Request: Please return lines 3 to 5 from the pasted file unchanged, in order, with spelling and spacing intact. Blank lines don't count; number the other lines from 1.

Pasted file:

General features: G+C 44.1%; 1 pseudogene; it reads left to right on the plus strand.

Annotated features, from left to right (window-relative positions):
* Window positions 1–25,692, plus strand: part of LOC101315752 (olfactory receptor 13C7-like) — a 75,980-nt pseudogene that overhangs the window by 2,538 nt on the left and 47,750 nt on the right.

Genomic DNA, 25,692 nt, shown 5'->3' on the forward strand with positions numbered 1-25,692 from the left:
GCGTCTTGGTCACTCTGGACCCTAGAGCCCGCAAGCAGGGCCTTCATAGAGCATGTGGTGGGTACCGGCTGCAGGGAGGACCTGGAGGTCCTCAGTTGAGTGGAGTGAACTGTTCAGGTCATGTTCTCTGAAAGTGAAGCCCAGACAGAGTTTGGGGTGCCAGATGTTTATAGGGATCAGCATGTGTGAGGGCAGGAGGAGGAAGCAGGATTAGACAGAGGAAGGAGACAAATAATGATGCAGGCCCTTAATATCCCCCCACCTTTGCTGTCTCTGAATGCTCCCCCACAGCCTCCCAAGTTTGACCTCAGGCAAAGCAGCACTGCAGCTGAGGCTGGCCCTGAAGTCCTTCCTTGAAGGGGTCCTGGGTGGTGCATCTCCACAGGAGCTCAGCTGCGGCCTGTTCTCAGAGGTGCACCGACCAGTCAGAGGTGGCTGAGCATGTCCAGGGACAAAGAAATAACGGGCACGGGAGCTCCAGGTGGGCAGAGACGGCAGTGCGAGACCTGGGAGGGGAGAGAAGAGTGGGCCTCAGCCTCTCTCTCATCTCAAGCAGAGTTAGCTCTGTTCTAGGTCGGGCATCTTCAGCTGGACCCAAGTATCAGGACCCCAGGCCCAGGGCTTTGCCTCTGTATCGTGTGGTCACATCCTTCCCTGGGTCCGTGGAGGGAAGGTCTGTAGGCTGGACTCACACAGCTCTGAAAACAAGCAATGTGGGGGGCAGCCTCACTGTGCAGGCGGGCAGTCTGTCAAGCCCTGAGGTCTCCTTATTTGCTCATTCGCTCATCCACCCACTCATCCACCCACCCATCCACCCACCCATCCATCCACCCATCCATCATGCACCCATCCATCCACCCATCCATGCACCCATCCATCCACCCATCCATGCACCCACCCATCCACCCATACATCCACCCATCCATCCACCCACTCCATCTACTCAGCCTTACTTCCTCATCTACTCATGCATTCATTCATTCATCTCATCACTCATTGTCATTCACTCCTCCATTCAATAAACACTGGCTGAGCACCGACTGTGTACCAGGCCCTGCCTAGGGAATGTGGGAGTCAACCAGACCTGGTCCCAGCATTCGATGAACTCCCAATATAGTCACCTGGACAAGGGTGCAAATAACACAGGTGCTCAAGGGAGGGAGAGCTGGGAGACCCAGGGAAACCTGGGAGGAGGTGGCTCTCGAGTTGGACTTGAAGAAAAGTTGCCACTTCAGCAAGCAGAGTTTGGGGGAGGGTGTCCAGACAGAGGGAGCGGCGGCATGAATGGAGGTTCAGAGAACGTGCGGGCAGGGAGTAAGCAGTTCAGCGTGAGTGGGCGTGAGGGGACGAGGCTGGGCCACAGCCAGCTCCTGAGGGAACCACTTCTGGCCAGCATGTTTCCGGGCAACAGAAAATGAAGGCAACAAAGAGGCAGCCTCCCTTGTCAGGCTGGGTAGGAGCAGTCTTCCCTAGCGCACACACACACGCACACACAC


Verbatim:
* Window positions 1–25,692, plus strand: part of LOC101315752 (olfactory receptor 13C7-like) — a 75,980-nt pseudogene that overhangs the window by 2,538 nt on the left and 47,750 nt on the right.

Genomic DNA, 25,692 nt, shown 5'->3' on the forward strand with positions numbered 1-25,692 from the left:
GCGTCTTGGTCACTCTGGACCCTAGAGCCCGCAAGCAGGGCCTTCATAGAGCATGTGGTGGGTACCGGCTGCAGGGAGGACCTGGAGGTCCTCAGTTGAGTGGAGTGAACTGTTCAGGTCATGTTCTCTGAAAGTGAAGCCCAGACAGAGTTTGGGGTGCCAGATGTTTATAGGGATCAGCATGTGTGAGGGCAGGAGGAGGAAGCAGGATTAGACAGAGGAAGGAGACAAATAATGATGCAGGCCCTTAATATCCCCCCACCTTTGCTGTCTCTGAATGCTCCCCCACAGCCTCCCAAGTTTGACCTCAGGCAAAGCAGCACTGCAGCTGAGGCTGGCCCTGAAGTCCTTCCTTGAAGGGGTCCTGGGTGGTGCATCTCCACAGGAGCTCAGCTGCGGCCTGTTCTCAGAGGTGCACCGACCAGTCAGAGGTGGCTGAGCATGTCCAGGGACAAAGAAATAACGGGCACGGGAGCTCCAGGTGGGCAGAGACGGCAGTGCGAGACCTGGGAGGGGAGAGAAGAGTGGGCCTCAGCCTCTCTCTCATCTCAAGCAGAGTTAGCTCTGTTCTAGGTCGGGCATCTTCAGCTGGACCCAAGTATCAGGACCCCAGGCCCAGGGCTTTGCCTCTGTATCGTGTGGTCACATCCTTCCCTGGGTCCGTGGAGGGAAGGTCTGTAGGCTGGACTCACACAGCTCTGAAAACAAGCAATGTGGGGGGCAGCCTCACTGTGCAGGCGGGCAGTCTGTCAAGCCCTGAGGTCTCCTTATTTGCTCATTCGCTCATCCACCCACTCATCCACCCACCCATCCACCCACCCATCCATCCACCCATCCATCATGCACCCATCCATCCACCCATCCATGCACCCATCCATCCACCCATCCATGCACCCACCCATCCACCCATACATCCACCCATCCATCCACCCACTCCATCTACTCAGCCTTACTTCCTCATCTACTCATGCATTCATTCATTCATCTCATCACTCATTGTCATTCACTCCTCCATTCAATAAACACTGGCTGAGCACCGACTGTGTACCAGGCCCTGCCTAGGGAATGTGGGAGTCAACCAGACCTGGTCCCAGCATTCGATGAACTCCCAATATAGTCACCTGGACAAGGGTGCAAATAACACAGGTGCTCAAGGGAGGGAGAGCTGGGAGACCCAGGGAAACCTGGGAGGAGGTGGCTCTCGAGTTGGACTTGAAGAAAAGTTGCCACTTCAGCAAGCAGAGTTTGGGGGAGGGTGTCCAGACAGAGGGAGCGGCGGCATGAATGGAGGTTCAGAGAACGTGCGGGCAGGGAGTAAGCAGTTCAGCGTGAGTGGGCGTGAGGGGACGAGGCTGGGCCACAGCCAGCTCCTGAGGGAACCACTTCTGGCCAGCATGTTTCCGGGCAACAGAAAATGAAGGCAACAAAGAGGCAGCCTCCCTTGTCAGGCTGGGTAGGAGCAGTCTTCCCTAGCGCACACACACACGCACACACAC